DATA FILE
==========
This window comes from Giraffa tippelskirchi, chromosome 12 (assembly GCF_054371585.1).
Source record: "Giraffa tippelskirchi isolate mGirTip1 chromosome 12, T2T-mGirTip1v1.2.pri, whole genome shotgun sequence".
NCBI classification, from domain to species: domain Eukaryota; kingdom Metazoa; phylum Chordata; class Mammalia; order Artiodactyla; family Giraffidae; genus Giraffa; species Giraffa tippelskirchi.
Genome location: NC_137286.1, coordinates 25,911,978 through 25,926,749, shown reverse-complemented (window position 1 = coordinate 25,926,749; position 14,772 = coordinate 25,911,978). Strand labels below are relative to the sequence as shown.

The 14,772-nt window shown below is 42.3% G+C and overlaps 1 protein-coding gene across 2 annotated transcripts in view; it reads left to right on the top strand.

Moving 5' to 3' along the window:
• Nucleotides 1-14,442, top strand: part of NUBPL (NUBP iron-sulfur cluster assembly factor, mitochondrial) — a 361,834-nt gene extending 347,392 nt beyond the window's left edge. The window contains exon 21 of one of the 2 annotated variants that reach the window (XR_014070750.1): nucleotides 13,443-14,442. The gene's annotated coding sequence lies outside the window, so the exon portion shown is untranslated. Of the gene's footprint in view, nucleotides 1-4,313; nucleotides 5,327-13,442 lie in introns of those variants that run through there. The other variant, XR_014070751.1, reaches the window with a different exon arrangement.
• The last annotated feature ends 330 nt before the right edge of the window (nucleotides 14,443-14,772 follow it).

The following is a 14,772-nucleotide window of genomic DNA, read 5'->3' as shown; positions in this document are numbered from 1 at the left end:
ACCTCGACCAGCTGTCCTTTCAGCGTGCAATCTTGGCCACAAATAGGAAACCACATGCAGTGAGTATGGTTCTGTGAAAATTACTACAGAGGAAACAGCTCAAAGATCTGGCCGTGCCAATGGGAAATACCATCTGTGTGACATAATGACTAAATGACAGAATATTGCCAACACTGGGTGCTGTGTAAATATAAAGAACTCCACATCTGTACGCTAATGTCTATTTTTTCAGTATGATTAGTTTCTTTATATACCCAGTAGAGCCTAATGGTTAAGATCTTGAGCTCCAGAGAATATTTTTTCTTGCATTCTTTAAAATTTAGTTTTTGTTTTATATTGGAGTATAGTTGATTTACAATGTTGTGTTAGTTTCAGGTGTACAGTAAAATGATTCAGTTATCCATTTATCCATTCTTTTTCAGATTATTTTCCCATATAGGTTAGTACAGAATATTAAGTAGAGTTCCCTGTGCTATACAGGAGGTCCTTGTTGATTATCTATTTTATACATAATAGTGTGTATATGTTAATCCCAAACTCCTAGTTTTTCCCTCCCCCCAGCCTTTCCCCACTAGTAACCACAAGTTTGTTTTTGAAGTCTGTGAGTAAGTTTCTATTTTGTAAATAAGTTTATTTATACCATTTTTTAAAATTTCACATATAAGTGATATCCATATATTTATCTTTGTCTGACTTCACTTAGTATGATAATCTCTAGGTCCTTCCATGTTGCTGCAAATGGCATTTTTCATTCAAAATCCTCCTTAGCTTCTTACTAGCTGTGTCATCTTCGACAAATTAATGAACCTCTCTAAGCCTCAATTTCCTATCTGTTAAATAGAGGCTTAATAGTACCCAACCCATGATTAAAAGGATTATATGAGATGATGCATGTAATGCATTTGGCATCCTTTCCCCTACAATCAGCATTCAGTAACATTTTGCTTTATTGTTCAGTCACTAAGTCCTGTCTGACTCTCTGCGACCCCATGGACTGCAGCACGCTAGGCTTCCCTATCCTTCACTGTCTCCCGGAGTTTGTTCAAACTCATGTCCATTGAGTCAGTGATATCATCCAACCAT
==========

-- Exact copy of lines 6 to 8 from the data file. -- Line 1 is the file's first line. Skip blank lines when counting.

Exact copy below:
Moving 5' to 3' along the window:
• Nucleotides 1-14,442, top strand: part of NUBPL (NUBP iron-sulfur cluster assembly factor, mitochondrial) — a 361,834-nt gene extending 347,392 nt beyond the window's left edge. The window contains exon 21 of one of the 2 annotated variants that reach the window (XR_014070750.1): nucleotides 13,443-14,442. The gene's annotated coding sequence lies outside the window, so the exon portion shown is untranslated. Of the gene's footprint in view, nucleotides 1-4,313; nucleotides 5,327-13,442 lie in introns of those variants that run through there. The other variant, XR_014070751.1, reaches the window with a different exon arrangement.
• The last annotated feature ends 330 nt before the right edge of the window (nucleotides 14,443-14,772 follow it).